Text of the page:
With appropriately developed Var and Align terms, we can demonstrate that: 

  • If all users play in an optimal fashion, in conjunction, they accomplish the Nash equilibrium of the game, which in turn, is the PCA solution. 
  • This can be accomplished if every player goes about maximizing their utility independently and simultaneously leveraging gradient ascent. 

This independence attribute of simultaneous ascent is especially critical as it facilitates for the computation to be distributed throughout several Google Cloud TPUs, facilitating both data – and model-parallelism. This renders it doable for the algorithm to go about adapting to really large-scale information. EigenGame identifies the principal components in a question of hours for 100TB datasets consisting of millions of features or billions of rows. 

Updates, utilities, and everything else 

By contemplating with regards to PCA from a multi-agent viewpoint, they were able to go about proposing scalable algorithms and novel analyses. What was also unveiled was a shocking connection to Hebbian Learning – or, how neurons go about adapting when learning. In EigenGame, every player maximizes their utilities, giving rise to updated equations that are like updated rules obtained from Hebbian models of synaptic plasticity in the brain. Hebbian updates are renowned to converge to the PCA solution but are not obtained as the gradient of any utility functionality. Game theory provides us a fresh perspective to look at Hebbian Learning, and also indicates a continuum of strategies to machine learning issues. 

On one point of the machine learning continuum is the well-developed pathway of proposing an objective function that can undergo optimization. Leveraging the concept of convex and non-convex optimisation, scientists can reason with regards to the global attributes of the solution. On the other side of the continuum, pure connectionist strategies and update rules which draw inspiration from neuroscience are mentioned directly, however, analysis of the complete system can be more tough, typically invoking the research of complex dynamical systems. 

Game Theoretic strategies such as EigenGame rest somewhere in the middle. Player updates are not restricted to be the gradient of a function, only the ideal response to the present techniques of the other players. End-users have the freedom to develop utilities and updates with desired attributes, for instance, detailing updates which are unbiased or accelerated – while making sure that the Nash attribute still enables us to undertake analysis of the cumulative system.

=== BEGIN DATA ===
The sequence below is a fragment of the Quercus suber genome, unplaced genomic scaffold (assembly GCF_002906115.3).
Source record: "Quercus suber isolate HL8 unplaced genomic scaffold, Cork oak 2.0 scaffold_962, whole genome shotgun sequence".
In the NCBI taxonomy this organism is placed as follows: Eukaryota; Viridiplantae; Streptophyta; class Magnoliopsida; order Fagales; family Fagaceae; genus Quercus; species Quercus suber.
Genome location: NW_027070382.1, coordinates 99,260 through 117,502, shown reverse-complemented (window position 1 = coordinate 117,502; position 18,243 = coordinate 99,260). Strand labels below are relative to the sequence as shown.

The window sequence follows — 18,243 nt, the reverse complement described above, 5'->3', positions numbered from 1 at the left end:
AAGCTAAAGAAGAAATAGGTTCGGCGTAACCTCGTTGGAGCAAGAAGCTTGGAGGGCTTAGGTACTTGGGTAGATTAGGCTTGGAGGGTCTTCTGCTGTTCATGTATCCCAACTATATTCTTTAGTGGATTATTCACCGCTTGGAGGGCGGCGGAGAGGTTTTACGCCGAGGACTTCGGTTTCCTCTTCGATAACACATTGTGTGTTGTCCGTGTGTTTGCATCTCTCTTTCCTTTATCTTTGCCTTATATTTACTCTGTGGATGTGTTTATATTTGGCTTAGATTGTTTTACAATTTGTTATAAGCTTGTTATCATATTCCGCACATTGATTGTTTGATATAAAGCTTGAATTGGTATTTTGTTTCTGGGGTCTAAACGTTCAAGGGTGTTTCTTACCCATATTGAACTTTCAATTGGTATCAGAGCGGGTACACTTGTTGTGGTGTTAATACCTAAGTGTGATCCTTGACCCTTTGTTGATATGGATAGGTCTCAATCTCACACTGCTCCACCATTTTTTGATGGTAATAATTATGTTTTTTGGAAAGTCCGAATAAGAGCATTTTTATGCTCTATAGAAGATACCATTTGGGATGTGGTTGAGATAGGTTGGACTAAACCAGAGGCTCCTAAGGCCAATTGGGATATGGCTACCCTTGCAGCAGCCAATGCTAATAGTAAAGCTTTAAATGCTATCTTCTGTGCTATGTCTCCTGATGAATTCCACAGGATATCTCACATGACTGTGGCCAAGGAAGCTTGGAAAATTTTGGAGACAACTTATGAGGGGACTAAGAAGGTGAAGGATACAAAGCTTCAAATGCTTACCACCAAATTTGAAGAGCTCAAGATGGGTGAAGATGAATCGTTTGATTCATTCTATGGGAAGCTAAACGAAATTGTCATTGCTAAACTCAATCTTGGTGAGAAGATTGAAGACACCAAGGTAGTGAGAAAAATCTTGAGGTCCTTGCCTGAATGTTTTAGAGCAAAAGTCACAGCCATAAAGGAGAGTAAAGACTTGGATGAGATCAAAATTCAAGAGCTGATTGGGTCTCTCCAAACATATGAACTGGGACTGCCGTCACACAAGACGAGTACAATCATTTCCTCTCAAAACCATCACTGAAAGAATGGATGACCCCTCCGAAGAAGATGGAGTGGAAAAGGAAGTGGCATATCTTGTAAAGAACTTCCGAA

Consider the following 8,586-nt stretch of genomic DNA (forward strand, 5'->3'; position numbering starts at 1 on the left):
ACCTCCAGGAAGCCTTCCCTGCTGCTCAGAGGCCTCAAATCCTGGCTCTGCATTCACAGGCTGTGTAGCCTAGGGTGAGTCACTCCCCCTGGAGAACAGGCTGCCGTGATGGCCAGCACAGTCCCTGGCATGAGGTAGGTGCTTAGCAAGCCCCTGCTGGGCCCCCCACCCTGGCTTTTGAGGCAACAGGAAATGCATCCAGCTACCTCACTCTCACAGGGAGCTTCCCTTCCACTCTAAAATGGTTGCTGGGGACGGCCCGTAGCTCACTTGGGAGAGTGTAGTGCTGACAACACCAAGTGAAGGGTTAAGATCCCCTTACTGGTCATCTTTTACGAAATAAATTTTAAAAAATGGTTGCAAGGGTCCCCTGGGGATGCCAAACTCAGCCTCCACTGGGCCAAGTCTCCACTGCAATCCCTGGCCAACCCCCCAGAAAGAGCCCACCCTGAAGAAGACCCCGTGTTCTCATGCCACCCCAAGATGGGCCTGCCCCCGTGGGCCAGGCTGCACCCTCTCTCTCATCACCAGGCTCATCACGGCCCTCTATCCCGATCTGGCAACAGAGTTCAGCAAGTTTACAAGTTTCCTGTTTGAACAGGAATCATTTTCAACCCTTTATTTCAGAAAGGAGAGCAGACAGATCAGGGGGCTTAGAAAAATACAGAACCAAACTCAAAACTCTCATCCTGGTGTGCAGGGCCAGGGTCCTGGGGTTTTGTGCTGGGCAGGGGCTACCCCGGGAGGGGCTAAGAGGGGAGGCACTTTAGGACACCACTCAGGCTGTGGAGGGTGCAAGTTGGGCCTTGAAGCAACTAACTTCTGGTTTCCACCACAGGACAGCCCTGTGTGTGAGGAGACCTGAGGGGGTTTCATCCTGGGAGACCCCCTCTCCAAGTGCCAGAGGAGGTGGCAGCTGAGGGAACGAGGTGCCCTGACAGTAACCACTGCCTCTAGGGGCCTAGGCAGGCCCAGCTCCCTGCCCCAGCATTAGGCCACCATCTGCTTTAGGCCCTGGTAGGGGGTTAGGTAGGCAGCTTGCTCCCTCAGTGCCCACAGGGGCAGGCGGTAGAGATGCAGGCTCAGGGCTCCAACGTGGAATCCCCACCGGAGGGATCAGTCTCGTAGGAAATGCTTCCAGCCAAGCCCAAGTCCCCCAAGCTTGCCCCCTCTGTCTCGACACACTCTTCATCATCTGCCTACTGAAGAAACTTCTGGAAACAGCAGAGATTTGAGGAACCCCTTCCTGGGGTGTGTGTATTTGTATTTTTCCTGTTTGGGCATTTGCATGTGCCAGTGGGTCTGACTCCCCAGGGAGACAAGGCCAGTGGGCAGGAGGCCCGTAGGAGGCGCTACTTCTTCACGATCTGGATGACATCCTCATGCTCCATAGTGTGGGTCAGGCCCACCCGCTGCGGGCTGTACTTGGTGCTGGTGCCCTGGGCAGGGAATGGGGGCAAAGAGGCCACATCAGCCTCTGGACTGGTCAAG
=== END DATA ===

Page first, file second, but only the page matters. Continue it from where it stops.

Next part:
EigenGame is representative of a concrete instance of developing the solution to a machine learning problem as the output of a massive multi-agent framework. In a general sense, developing machine learning problems in the form of multi-agent games is a challenging mechanism design issue, but researchers have already leveraged the class of two-player, zero-sum games to find solutions to machine learning issues. Most noteworthy, the proliferation of generative adversarial networks as a technique to generative modelling has spearheaded interest in the relationship amongst machine learning and game theory.  

EigenGame goes beyond this to the more complicated several-player, general sum setting. This facilitates more overt parallelism for improved scale and speed. It also puts forth a quantitative benchmark for the community to evaluate novel multi-agent algorithms in conjunction with richer domains, like Soccer and Diplomacy. 

The hope is that this blueprint for developing utilities and updates will compel people to look into this direction for developing new algorithms, agents, and frameworks. It’s going to be interesting to discover what other issues can be made as games and if the insights we obtain will further enhance our comprehension of the multi-agent nature of intelligence.